Article  PubMed  PubMed Central  Google Scholar 

  38. Helgadottir A, Thorleifsson G, Snaebjarnarson A, Stefansdottir L, Sveinbjornsson G, Tragante V, Björnsson E, Steinthorsdottir V, Gretarsdottir S, Helgason H, Saemundsdottir J. Cholesterol not particle concentration mediates the atherogenic risk conferred by apolipoprotein B particles: a Mendelian randomization analysis. Eur J Prev Cardiol. 2022;29(18):2374–85.

    Article  PubMed  Google Scholar 

  39. Holmes MV, Lange LA, Palmer T, Lanktree MB, North KE, Almoguera B, Buxbaum S, Chandrupatla HR, Elbers CC, Guo Y, Hoogeveen RC. Causal effects of body mass index on cardiometabolic traits and events: a Mendelian randomization analysis. Am J Hum Genet. 2014;94(2):198–208.

    Article  PubMed  PubMed Central  CAS  Google Scholar 

  40. Holmes MV, Asselbergs FW, Palmer TM, Drenos F, Lanktree MB, Nelson CP, Dale CE, Padmanabhan S, Finan C, Swerdlow DI, Tragante V. Mendelian randomization of blood lipids for coronary heart disease. Eur Heart J. 2015;36(9):539–50.

    Article  PubMed  CAS  Google Scholar 

  41. Hu X, Zhuang XD, Mei WY, Liu G, Du ZM, Liao XX, Li Y. Exploring the causal pathway from body mass index to coronary heart disease: a network Mendelian randomization study. Ther Adv Chronic Dis. 2020;11:2040622320909040.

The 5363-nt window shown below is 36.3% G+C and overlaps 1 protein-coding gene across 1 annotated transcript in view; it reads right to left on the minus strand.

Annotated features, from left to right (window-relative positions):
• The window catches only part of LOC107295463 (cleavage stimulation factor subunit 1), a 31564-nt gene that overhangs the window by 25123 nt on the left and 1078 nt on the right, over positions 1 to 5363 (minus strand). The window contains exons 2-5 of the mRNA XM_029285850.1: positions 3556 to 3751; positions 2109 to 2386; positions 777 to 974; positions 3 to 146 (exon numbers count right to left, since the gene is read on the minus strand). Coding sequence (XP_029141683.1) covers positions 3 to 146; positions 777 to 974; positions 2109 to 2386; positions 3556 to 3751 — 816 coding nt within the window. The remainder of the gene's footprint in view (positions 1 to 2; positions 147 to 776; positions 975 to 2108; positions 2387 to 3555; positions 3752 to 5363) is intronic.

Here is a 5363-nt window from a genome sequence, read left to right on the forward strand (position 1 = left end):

Article  PubMed  PubMed Central  CAS  Google Scholar 

  42. Huang M, Laina-Nicaise LD, Zha L, Tang T, Cheng X. Causal association of type 2 diabetes Mellitus and glycemic traits with cardiovascular diseases and lipid traits: a Mendelian randomization study. Front Endocrinol. 2022;13:840579.

    Article  Google Scholar 

  43. Huang QQ, Sallah N, Dunca D, Trivedi B, Hunt KA, Hodgson S, Lambert SA, Arciero E, Wright J, Griffiths C, Trembath RC. Transferability of genetic loci and polygenic scores for cardiometabolic traits in British Pakistani and Bangladeshi individuals. Nat Commun. 2022;13(1):4664.

    Article  PubMed  PubMed Central  CAS  Google Scholar 

  44. Jansen SA, Huiskens B, Trompet S, Jukema J, Mooijaart SP, van Willems Dijk K, van Heemst D, Noordam R. Classical risk factors for primary coronary artery disease from an aging perspective through Mendelian randomization. Geroscience. 2022;44(3):1703–13.

    Article  PubMed  Google Scholar